Magazine article World Literature Today

Belief in an Age of Intolerance

Magazine article World Literature Today

Belief in an Age of Intolerance

Article excerpt

Belief can refer to the thing believed, or to the act of believing, and the two meanings are equally available to this forums title, "Belief in an Age of Intolerance." The title could disambiguate toward thing believed by substituting the plural: "Beliefs in an Age of Intolerance." The title could disambiguate toward act of believing by substituting the gerund: "Believing in an Age of Intolerance." As a stay against confusion from this ambiguity, as a way, in fact, to take advantage of the ambiguity to highlight salient facts about belief and intolerance, let "belief (t)" designate the thing believed, and "belief (a)" designate the act of believing. Belief (t) would include such usages as: "I know something if it is a justified true belief"; "It is my belief that Olga Korbut was a better gymnast than Nadia Comăneci." Belief(a) would include such usages as: "Belief in propaganda weakens citizenship"; "It's a warped version of belief that cult practices."

Those responsible for creating this forum are right to ask after the relationship between belief and intolerance. Distinguishing between belief(t) and belief(a) draws attention to a crucial fact about that relationship: Intolerance derives not from belief(t) but from belief(a). Explicitly stating that fact is important, because it would be easy to assume (and many persons do assume) the opposite. Because belief (t) is the primary sense, the one likely to be given as the first definition in a dictionary entry, the natural assumption would be that what relates to intolerance is belief(t). My thesis here, though, is that, contrary to that natural assumption, it is actually belief(a) that relates more directly to intolerance. Making and maintaining the belief(t)/belief(a) distinction sustains various orienting insights about belief in an age of intolerance, among them the following.

1. Belief(t) refers to what one believes; belief(a) refers to how one believes. Intolerance has to do less with what one believes than with how one believes.

An elegant exploration of that problematic occurs in Kate Northrops poem "Gardening," which succinctly narrates, from the daughter's point of view, an ongoing mother/daughter disagreement (Back Through Interruption). The speaker's mother, an avid gardener, wants the speaker "to look at the agapanthus, / at the trout lily," but the speaker herself laments that "I hate it, the garden, all of it . . ." Her mother says, "It's labor I mind," but the daughter/speaker denies the accusation. I don't mind labor, she counters; to the contrary, "all those hours weeding in the sun" are monotonous, and "I like monotony." What I do mind, the speaker reports, is the way my mother "puts her face // into the flower, the way she walks through the garden / without wanting to weep." In noting one further mother/daughter dissonance, that the daughter, contrary to the mother's wishes, does not want "to come home and sit // in the summer house, drinking wine, / watching the sky // abstract itself" or watching moonflowers bloom at night, the speaker chooses the neutral description that her mother doesn't understand why the daughter doesn't want what the mother wants. She neither lets her mother "off the hook" by allowing that her mother can't understand, nor assigns blame by insisting that her mother won't understand. After that, the speaker/daughter concludes the poem by identifying the particular disagreement between her mother and herself as a mild form of intolerance, a particular instance of a more general principle, which the poem formulates from the point of view of the patient rather than the agent of intolerance: "It is always difficult to explain yourself / to the faithful"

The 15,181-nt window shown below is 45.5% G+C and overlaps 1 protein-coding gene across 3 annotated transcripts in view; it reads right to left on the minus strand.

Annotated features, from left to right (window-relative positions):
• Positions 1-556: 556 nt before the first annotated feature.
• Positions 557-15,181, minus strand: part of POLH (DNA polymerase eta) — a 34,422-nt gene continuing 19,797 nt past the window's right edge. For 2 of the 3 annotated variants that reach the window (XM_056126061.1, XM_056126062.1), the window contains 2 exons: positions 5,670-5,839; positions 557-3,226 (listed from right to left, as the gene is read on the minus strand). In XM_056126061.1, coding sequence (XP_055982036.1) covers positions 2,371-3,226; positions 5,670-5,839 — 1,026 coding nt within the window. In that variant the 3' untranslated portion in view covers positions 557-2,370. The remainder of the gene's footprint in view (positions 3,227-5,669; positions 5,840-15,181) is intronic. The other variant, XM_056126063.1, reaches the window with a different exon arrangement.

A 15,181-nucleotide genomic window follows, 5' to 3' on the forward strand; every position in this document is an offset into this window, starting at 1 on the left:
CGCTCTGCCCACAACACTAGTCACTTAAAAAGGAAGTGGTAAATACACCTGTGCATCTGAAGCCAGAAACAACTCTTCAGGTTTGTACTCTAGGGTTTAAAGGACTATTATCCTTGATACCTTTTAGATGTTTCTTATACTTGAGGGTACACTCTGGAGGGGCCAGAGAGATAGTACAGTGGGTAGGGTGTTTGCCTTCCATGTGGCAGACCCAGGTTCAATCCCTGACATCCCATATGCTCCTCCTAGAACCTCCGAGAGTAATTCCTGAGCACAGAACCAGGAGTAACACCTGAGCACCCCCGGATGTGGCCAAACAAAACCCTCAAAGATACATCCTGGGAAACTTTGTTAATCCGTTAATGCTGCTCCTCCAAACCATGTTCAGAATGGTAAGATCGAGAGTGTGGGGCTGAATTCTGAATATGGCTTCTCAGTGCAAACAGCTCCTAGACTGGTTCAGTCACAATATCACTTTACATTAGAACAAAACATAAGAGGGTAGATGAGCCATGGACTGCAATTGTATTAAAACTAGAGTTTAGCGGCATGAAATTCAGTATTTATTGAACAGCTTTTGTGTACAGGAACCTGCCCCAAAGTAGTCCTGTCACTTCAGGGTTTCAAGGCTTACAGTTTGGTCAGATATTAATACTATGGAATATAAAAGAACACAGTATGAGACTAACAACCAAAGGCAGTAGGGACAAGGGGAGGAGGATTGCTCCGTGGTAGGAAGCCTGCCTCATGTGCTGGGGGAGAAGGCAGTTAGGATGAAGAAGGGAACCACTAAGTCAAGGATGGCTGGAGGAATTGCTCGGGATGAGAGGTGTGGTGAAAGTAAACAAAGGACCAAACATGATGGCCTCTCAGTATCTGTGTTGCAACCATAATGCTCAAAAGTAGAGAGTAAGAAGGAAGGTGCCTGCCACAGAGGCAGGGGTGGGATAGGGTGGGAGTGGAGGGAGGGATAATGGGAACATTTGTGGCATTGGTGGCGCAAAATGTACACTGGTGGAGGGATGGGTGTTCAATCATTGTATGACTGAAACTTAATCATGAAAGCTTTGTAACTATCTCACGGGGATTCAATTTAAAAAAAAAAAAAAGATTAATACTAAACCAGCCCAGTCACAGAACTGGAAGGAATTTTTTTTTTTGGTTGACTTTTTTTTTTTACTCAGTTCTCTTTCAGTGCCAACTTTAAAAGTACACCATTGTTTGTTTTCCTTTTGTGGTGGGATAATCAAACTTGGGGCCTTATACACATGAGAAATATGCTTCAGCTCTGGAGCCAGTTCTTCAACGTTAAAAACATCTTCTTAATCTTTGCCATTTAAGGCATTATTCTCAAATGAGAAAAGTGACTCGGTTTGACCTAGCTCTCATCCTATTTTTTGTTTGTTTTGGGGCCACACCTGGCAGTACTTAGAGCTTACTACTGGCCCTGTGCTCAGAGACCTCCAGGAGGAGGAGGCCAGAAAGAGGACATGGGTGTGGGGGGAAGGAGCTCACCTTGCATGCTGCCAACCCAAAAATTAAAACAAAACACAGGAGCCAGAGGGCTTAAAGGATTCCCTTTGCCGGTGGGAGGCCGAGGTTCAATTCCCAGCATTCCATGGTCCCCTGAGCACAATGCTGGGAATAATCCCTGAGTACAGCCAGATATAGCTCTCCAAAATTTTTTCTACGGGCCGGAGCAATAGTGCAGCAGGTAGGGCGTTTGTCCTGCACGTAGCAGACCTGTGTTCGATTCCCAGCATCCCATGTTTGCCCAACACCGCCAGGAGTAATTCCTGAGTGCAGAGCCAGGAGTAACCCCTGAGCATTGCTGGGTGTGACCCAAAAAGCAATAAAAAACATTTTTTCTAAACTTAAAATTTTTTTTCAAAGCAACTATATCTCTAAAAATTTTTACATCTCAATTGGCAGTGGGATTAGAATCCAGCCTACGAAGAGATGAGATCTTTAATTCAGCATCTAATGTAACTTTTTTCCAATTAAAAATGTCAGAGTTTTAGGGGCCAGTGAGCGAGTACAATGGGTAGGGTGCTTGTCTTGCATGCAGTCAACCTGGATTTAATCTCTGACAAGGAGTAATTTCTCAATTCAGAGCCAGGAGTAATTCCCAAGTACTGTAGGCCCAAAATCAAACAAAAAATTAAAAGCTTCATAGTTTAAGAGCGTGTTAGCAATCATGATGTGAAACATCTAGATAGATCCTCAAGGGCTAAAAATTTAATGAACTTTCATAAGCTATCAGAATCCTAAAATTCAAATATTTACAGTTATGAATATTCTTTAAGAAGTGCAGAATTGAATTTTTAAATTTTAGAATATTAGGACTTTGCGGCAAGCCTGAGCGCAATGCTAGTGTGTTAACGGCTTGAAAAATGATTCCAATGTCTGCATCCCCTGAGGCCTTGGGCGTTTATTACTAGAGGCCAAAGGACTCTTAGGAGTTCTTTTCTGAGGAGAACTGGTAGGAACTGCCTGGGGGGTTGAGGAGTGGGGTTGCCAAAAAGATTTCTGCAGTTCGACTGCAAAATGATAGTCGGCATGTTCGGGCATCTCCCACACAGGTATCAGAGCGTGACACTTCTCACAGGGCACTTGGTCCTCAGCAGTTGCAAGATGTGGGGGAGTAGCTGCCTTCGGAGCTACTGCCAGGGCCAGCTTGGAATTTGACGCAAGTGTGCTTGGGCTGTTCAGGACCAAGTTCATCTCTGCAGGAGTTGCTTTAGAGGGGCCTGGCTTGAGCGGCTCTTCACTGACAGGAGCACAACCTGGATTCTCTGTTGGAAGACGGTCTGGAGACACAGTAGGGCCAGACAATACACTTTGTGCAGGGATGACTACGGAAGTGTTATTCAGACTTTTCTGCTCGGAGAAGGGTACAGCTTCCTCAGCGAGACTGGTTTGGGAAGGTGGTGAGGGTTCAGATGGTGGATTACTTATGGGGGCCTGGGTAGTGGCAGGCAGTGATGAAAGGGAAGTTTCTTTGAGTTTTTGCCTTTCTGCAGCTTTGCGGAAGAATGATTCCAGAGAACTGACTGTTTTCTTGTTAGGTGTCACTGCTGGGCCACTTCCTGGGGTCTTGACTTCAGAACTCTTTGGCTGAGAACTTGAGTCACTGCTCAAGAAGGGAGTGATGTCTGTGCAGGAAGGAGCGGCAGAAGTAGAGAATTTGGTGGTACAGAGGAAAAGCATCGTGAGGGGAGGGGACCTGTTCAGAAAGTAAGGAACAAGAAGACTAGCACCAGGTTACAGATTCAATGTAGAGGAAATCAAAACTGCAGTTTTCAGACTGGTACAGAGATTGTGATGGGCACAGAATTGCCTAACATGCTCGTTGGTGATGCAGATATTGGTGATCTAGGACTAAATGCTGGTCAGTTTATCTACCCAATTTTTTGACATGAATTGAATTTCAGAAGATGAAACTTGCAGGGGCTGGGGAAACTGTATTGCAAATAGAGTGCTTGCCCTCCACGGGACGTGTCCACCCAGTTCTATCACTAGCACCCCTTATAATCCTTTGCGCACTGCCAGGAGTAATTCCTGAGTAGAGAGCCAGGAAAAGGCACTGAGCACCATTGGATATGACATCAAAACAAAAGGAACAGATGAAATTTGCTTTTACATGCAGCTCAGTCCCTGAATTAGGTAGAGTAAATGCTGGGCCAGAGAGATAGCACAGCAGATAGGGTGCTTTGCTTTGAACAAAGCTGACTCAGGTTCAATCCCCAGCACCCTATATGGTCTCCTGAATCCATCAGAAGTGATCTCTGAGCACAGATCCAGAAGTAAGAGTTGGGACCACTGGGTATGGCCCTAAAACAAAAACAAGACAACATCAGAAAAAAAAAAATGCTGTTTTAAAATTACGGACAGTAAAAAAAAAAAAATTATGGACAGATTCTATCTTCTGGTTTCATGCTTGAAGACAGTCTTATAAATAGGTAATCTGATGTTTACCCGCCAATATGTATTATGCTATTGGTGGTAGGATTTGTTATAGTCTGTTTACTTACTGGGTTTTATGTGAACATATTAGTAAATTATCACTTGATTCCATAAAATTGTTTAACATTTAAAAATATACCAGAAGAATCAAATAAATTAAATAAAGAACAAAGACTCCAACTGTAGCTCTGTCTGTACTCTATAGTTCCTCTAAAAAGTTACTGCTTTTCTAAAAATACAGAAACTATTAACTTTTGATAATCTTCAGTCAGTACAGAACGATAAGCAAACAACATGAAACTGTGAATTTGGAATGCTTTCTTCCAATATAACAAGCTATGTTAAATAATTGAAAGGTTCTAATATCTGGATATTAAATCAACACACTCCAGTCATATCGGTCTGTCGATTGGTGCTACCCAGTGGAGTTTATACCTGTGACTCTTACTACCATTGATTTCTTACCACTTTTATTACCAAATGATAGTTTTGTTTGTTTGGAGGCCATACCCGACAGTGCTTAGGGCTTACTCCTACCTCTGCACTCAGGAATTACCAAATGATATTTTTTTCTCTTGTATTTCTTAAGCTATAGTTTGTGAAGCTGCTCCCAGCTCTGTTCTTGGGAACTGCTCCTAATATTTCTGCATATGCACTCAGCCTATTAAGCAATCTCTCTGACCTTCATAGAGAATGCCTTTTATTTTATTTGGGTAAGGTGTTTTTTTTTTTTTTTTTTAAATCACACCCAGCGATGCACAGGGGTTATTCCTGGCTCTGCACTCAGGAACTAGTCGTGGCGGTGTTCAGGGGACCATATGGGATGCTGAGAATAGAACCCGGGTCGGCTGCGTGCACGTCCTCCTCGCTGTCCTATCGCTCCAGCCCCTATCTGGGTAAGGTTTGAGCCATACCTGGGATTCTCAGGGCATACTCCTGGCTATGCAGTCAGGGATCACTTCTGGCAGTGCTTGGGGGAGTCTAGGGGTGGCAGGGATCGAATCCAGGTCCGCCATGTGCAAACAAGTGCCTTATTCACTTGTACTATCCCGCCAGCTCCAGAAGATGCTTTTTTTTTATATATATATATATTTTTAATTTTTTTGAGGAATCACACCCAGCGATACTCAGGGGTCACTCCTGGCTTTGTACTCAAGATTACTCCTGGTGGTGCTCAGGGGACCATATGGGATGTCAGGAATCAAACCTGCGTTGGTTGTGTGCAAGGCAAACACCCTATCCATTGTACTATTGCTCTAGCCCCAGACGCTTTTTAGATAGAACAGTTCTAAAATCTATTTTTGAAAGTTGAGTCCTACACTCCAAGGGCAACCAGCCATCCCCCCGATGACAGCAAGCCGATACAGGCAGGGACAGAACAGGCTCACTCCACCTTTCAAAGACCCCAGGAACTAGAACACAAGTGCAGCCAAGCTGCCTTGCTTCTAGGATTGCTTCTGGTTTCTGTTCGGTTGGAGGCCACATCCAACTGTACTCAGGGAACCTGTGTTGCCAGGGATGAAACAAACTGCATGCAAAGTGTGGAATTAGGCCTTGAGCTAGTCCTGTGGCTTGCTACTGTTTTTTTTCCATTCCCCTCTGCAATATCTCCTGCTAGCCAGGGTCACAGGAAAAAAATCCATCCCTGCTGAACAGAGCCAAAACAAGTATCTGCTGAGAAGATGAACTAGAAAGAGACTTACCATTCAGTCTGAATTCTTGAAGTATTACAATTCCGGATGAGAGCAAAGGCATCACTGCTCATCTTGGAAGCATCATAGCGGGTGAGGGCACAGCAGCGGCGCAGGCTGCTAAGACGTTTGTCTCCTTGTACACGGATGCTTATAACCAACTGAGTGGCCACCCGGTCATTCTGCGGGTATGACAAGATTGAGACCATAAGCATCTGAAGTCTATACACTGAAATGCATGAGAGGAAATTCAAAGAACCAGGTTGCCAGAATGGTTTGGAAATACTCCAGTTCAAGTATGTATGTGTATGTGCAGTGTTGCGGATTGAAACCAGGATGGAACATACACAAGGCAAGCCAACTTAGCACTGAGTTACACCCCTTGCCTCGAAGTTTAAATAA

"The faithful" does not identify a group based on what its members believe but does so based on how they believe. "Faithful" here does not specify any particular belief(t); instead, it characterizes a mode of belief(a). The problem is not that it is hard to explain yourself to someone who believes that gardening is healthful (or to someone who holds any particular belief(t): that Jesus rose from the dead, that the invisible hand of the free market distributes goods with perfect efficiency, whatever). …

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